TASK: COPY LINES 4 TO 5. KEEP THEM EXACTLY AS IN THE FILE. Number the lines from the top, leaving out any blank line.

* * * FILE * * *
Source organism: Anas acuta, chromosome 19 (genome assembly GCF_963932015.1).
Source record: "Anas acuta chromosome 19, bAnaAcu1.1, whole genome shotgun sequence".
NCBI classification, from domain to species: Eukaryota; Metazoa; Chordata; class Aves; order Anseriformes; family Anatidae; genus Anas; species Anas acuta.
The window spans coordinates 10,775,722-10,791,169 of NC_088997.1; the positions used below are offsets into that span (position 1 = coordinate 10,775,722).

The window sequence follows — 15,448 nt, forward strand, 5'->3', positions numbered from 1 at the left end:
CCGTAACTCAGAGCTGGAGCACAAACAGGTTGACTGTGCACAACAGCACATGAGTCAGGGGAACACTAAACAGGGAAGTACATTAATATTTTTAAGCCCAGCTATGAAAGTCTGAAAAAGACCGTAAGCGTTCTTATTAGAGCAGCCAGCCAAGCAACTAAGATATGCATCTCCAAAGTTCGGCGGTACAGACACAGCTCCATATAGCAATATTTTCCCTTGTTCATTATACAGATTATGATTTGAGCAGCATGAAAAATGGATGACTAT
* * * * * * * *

The window spans coordinates 10,775,722-10,791,169 of NC_088997.1; the positions used below are offsets into that span (position 1 = coordinate 10,775,722).

The window sequence follows — 15,448 nt, forward strand, 5'->3', positions numbered from 1 at the left end: